First Hit: Possibilities existed but were wasted in a poorly written script with a lack of background to give the story context.
I get why the pre-teens and teenagers in the audience clapped at the end of the showing I attended. There was enough there that would appeal to a younger audience.
Young attractive actors, fighting against an unknown master, fear of the unknown, and kids their age being left to fend for themselves. There was a “Lord of the Flies” sense about it, yet where Lord focused on change and how it happens, here we have little substance and even less character development.
However, what I really struggled with was context. Even at the end when you get some context, and there wasn’t enough good information that would make me want to see the sequel (pointedly announced by the storyline). There is little information to make this story intellectually interesting and it doesn’t develop much in the way of curiosity.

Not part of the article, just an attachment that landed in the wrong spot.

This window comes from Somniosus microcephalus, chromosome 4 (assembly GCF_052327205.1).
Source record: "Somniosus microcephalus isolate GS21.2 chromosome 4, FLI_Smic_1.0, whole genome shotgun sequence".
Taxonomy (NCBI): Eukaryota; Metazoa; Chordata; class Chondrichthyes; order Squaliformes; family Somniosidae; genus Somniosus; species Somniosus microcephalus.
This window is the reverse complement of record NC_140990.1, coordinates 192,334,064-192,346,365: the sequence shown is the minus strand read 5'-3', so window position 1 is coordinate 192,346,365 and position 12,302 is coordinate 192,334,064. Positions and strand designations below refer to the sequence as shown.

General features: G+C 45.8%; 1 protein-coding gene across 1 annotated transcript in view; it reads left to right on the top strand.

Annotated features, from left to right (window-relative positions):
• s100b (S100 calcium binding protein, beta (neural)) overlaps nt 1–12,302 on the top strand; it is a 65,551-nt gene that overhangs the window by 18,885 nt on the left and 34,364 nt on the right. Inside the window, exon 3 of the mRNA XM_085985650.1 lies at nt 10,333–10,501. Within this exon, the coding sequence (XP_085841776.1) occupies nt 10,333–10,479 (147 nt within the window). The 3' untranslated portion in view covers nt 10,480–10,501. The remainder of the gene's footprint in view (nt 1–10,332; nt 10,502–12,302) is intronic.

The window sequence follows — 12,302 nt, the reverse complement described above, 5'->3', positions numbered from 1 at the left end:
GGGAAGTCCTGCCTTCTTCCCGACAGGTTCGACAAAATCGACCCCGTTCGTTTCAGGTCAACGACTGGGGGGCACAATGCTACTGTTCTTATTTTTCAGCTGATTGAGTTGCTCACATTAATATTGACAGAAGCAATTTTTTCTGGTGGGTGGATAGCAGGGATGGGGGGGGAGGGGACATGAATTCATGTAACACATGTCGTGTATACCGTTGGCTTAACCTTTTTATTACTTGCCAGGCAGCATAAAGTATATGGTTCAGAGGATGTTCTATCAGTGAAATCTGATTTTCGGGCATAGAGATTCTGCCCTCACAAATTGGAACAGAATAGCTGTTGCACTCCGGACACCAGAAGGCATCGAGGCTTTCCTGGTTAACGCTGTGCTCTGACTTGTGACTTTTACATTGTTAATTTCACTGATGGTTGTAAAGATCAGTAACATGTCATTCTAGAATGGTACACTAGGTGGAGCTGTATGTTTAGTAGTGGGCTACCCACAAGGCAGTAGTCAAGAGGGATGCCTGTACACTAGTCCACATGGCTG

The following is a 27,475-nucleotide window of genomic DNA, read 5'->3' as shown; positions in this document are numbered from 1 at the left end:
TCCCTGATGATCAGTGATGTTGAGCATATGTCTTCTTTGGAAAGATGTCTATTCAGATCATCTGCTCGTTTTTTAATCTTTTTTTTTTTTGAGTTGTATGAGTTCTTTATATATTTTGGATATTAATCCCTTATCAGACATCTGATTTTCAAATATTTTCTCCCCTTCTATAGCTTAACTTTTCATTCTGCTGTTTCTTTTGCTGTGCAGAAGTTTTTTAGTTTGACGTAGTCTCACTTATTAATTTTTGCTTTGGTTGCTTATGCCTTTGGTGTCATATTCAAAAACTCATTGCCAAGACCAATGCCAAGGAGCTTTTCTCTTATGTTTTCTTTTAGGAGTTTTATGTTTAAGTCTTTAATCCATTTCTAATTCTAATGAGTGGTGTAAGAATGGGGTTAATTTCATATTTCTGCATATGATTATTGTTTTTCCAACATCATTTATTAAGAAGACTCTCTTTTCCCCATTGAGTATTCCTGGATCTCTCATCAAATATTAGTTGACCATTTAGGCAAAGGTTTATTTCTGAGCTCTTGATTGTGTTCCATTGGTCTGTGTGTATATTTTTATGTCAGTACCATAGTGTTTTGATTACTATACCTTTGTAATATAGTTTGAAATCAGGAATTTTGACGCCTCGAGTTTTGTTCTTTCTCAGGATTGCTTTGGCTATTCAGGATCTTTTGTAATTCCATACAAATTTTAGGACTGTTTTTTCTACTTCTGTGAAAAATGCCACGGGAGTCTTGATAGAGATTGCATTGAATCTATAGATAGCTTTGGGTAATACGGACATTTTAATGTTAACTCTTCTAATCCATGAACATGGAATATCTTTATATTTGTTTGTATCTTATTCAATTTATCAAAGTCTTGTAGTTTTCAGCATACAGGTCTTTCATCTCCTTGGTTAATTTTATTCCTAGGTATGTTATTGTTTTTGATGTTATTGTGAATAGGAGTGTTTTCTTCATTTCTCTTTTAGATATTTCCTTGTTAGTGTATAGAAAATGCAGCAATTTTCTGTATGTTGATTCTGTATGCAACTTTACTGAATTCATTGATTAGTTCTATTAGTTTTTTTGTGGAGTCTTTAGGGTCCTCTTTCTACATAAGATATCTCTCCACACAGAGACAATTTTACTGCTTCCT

There are moments where I could have been attentive but it faded away as lightweight fare with a weak script. From a filming standpoint, it also could have been more interesting by giving more in-depth views of the square area they lived in and I would have enjoyed more maze scenes where the boys were figuring out the maze.
Dylan O’Brien (as Thomas) was a reasonable main character but the script and story wasn’t there for development. Aml Ameen (as Alby) was the leader of this community because he was the first person sent to the area and as such commanded respect. He carried this load fairly well. Ki Hong Lee (as a runner) was OK, but again I think the story line was too weak to support good acting. Blake Cooper (as the youngish Chuck) was one of the better characters in the entire film – there was a realness to him that made it work. Thomas Brodie-Sangster (as Newt) was good, but again more could have been done to create a character. Will Poulter (as Gally) was the most dynamic person in the film but his role was predictable. Lastly, Kaya Scodelario (as Teresa) - the only girl, had a limited role and was OK. She brought some fun to the film at her arrival. Noah Oppenheim and Grant Pierce Myers wrote this poorly conceived and executed script. Wes Ball did a poor job of directing this poorly imagined film.
Overall: It was bored most of the time although there were moments of interest when the maze was featured.